Wake therapy in depression

A 9-week randomized trial comparing a chronotherapeutic intervention (wake and light therapy) to exercise in major depressive disorder patients treated with duloxetine.

OBJECTIVE: The onset of action of antidepressants often takes 4 to 6 weeks. The antidepressant effect of wake therapy (sleep deprivation) comes within hours but carries a risk of relapse. The objective of this study was to investigate whether a new chronotherapeutic intervention combining wake therapy with bright light therapy and sleep time stabilization could induce a rapid and sustained augmentation of response and remission in major depressive disorder. […]

The study period had a 1-week run-in phase in which all patients began treatment with duloxetine. This phase was followed by a 1-week intervention phase in which patients in the wake therapy group did 3 wake therapies in combination with daily morning light therapy and sleep time stabilization and patients in the exercise group began daily exercise. This phase was followed by a 7-week continuation phase with daily light therapy and sleep time stabilization or daily exercise. The 17-item Hamilton Depression Rating Scale was the primary outcome measure, and the assessors were blinded to patients’ treatment allocation.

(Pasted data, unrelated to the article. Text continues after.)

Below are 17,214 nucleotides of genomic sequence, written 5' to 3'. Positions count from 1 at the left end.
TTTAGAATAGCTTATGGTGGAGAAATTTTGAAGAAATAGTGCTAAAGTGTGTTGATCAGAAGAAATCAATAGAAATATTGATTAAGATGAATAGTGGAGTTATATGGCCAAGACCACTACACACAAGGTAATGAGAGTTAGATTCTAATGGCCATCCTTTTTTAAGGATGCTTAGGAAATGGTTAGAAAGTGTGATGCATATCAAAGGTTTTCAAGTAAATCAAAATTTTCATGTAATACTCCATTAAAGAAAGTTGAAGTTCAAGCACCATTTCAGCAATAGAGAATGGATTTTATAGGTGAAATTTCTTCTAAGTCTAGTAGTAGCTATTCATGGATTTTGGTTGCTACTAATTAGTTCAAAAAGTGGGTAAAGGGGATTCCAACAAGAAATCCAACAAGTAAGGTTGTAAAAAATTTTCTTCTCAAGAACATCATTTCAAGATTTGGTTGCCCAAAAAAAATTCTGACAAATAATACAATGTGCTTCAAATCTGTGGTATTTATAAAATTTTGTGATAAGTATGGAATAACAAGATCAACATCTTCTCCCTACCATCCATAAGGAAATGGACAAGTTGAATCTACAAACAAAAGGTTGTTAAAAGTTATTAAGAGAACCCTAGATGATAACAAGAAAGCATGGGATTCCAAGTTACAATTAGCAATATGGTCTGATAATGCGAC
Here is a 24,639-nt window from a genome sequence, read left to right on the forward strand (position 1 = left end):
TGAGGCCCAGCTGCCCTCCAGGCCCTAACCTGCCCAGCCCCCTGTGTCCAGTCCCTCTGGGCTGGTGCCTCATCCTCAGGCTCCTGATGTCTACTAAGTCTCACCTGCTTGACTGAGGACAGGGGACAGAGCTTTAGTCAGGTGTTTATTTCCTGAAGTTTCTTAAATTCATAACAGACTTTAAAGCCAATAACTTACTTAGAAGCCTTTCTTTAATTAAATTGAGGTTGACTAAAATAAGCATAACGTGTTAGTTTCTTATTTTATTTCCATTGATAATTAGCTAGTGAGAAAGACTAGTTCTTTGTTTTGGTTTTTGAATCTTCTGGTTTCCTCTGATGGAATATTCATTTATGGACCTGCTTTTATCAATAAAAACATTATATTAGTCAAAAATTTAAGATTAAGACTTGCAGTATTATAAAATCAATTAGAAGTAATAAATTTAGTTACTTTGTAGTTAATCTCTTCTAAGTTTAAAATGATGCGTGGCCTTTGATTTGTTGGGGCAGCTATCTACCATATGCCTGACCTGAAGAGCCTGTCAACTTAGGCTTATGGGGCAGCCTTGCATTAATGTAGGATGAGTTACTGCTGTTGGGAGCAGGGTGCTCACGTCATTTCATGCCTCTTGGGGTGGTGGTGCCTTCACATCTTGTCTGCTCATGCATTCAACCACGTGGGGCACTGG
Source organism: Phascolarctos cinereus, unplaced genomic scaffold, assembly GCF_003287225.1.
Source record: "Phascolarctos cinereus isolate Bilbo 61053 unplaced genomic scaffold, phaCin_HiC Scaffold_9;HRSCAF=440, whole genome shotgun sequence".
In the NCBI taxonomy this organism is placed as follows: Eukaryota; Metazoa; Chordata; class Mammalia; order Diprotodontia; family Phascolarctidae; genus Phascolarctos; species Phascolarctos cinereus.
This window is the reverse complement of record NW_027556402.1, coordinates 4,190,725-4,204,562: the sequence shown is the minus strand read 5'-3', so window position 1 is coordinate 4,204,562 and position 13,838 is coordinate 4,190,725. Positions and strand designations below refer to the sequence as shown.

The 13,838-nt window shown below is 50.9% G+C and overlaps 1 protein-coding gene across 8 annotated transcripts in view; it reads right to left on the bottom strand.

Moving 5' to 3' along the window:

RESULTS: Both groups responded well to treatment. Patients in the wake therapy group did, however, have immediate and clinically significantly better response and remission compared to the exercise group. Thus, immediately after the intervention phase (week 2), response was obtained in 41.4% of wake therapy patients versus 12.8% of exercise patients (odds ratio [OR] = 4.8; 95% CI, 1.7-13.4; P = .003), and remission was obtained in 23.9% of wake therapy patients versus 5.4% of exercise patients (OR = 5.5; 95% CI, 1.7-17.8; P = .004). These superior response and remission rates obtained by the wake therapy patients were sustained for the whole study period.[…]